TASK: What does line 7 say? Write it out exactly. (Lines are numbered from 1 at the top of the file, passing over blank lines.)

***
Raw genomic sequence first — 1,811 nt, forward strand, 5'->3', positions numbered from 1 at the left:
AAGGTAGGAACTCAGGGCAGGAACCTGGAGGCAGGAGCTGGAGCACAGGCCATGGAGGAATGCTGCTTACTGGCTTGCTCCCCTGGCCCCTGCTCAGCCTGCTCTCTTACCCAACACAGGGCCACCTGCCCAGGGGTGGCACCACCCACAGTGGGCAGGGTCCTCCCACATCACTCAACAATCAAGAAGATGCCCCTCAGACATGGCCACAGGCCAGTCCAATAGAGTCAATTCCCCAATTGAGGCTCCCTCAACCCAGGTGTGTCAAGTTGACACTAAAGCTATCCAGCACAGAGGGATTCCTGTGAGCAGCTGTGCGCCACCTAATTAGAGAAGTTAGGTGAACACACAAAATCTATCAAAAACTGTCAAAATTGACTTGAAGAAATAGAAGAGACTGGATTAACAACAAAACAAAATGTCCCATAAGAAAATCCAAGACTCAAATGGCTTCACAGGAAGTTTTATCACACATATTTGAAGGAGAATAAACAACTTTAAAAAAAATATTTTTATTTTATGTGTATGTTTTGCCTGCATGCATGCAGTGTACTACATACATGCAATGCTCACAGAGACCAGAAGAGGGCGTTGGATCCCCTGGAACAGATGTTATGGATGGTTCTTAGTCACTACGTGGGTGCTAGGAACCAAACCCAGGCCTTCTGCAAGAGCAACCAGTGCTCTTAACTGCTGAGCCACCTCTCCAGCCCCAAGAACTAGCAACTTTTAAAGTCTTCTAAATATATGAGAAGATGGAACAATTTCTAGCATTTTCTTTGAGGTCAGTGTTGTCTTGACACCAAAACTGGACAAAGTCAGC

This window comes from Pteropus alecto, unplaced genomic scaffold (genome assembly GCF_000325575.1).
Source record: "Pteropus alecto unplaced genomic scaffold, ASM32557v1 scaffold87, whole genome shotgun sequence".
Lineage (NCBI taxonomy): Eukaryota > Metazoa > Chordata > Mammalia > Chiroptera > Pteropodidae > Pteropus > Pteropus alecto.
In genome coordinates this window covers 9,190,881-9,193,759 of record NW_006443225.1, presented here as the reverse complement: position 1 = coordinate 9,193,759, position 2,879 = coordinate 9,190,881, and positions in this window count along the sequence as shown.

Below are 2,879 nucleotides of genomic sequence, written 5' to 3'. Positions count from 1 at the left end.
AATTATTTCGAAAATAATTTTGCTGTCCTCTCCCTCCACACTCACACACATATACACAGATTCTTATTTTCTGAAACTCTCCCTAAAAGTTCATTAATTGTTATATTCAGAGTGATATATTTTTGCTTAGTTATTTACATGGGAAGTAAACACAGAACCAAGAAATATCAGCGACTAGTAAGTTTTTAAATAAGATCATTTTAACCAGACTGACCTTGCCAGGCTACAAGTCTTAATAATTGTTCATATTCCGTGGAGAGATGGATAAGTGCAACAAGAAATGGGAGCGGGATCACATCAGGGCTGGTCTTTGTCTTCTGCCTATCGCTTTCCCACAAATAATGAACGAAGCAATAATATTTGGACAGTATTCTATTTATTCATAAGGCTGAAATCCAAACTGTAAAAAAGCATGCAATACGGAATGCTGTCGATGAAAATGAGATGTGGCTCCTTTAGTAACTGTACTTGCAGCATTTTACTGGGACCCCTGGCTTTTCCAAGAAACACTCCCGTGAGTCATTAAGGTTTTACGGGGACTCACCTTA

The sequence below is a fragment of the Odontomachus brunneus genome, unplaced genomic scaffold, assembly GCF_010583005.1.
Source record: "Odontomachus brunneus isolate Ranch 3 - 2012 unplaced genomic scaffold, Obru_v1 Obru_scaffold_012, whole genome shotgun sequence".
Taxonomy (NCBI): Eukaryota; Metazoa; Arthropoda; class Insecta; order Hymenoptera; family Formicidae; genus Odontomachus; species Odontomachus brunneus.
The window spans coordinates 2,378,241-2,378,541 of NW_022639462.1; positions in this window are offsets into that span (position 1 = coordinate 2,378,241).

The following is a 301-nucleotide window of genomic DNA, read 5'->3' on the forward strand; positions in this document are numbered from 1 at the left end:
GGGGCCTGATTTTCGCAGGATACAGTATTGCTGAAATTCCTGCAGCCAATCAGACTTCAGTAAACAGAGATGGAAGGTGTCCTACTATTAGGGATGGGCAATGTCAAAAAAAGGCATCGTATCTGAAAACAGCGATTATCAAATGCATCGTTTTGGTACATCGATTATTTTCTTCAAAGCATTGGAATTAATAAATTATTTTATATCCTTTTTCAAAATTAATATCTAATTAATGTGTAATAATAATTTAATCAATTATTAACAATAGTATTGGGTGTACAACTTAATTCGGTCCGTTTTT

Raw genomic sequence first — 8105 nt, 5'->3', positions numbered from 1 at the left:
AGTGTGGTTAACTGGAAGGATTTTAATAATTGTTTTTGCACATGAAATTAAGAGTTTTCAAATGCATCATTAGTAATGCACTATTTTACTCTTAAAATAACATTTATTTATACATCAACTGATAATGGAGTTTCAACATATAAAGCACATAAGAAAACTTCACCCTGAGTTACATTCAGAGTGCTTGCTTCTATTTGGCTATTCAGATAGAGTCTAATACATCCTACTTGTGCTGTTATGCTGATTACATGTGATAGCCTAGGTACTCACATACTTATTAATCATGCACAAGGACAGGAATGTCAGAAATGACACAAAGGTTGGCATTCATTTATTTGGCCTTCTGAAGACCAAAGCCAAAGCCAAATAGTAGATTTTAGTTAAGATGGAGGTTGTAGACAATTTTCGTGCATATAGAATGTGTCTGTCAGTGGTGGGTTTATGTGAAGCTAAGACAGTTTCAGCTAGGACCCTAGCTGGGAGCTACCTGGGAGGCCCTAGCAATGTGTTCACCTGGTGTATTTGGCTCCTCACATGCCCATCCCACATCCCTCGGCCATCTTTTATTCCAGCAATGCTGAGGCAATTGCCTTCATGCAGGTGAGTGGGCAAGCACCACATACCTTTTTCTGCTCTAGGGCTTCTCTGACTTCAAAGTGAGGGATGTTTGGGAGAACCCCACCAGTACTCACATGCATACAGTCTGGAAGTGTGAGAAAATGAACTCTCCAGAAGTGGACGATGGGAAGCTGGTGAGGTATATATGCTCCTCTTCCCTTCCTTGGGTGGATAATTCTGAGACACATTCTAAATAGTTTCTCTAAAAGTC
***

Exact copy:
Below are 2,879 nucleotides of genomic sequence, written 5' to 3'. Positions count from 1 at the left end.